This is the test where you put a bunch of soil in a container, shake it up with water and let it settle. Because of the relative weight of the different types of soil (sand, silt and clay), the soil will settle out in layers, with the heaviest layer (sand) on the bottom and the lightest layer (clay) on top. For a better explanation of how this works and how to use a soil chart, check out this fine video.

It took forever for all the sand and silt and clay to settle out of my jar. The photo above was taken 48 hours after I started the test. Most of the videos/pictures I’ve seen show clear water on top and clear layers. My jar has some layers, but there is still a lot of soil floating around in the water.  The soil did not fully settle out until about a week later.  My best guess on composition is it is 50 percent sand, 20 percent silt and 20 percent clay. According to the soil chart (below), this kind of soil is considered loam or clay loam, which should be decent garden soil.

Perhaps the problem isn’t the rocky (inorganic) part of the soil, but its complete lack of organic matter. According to the U, the organic matter level was an abysmal 2.7 percent. This is the reason I’m growing vegetables in raised beds.

But here’s the funny thing about this potentiall atrocious soil–stuff is growing in it! I planted some cosmos and they seem to love it. I put in five plants of ‘Blue Heaven’ little bluestem and they’re happy as can be, as is a ‘Little Henry’ sweet black-eyed Susan plant that I got at a garden writers event earlier this summer, some Russian sage and even allium bulbs. Not everything likes that soil, of course, and three honeyberry plants that I thought might do well there, up and died in just a few weeks. Very sad.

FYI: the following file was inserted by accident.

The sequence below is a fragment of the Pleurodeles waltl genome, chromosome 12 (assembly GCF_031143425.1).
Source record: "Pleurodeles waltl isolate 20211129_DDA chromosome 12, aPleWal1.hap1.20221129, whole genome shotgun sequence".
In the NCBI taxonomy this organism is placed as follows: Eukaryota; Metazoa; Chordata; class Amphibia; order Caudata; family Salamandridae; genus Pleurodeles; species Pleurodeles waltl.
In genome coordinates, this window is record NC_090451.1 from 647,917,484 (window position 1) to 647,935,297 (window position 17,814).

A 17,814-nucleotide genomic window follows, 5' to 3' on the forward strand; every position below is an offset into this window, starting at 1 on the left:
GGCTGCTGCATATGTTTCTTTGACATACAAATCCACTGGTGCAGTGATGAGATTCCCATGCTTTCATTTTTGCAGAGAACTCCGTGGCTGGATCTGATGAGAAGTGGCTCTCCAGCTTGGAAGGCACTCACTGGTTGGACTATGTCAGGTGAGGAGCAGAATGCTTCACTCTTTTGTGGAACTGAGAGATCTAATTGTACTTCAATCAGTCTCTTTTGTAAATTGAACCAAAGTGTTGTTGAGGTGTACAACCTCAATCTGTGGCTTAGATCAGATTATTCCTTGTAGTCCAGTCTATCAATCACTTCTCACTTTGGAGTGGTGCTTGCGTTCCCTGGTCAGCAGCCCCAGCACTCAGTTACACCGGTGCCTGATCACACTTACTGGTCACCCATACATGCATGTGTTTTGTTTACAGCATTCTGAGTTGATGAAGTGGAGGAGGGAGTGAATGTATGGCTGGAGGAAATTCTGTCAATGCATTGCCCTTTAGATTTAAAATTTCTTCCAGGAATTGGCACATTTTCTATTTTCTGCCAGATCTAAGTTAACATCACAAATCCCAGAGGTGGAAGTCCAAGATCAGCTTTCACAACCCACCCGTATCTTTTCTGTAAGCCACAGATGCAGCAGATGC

My plan is to buy additional native and prairie perennials for the areas around the raised beds, which will be good for attracting beneficial insects. I’ll also add leaves and compost, but getting this soil to the “organic” level is going to be the work of many years.

Have you had a soil test on your garden? How does your soil measure up?

Soil Test Results

Almost every garden book starts with the admonition to “get a soil test.” I hate to admit it but in nearly two decades of active gardening, I have never had one — until this summer.

Some of my vegetable garden boxes have not been performing as well as I thought they should be over the past couple of years. When one area of the garden looks bad and the rest look OK (or better than OK), then soil may well be the problem. I had a coupon for $2 off the standard University of Minnesota soil test courtesy of the Hennepin County Master Gardeners’ Learning Tour, which I went on in July. So, I got out my trowel and collected samples of the soil from a couple of places in the boxes, and took it down to the soil test office at the U’s St. Paul campus. Within a week, I got the results back in the mail.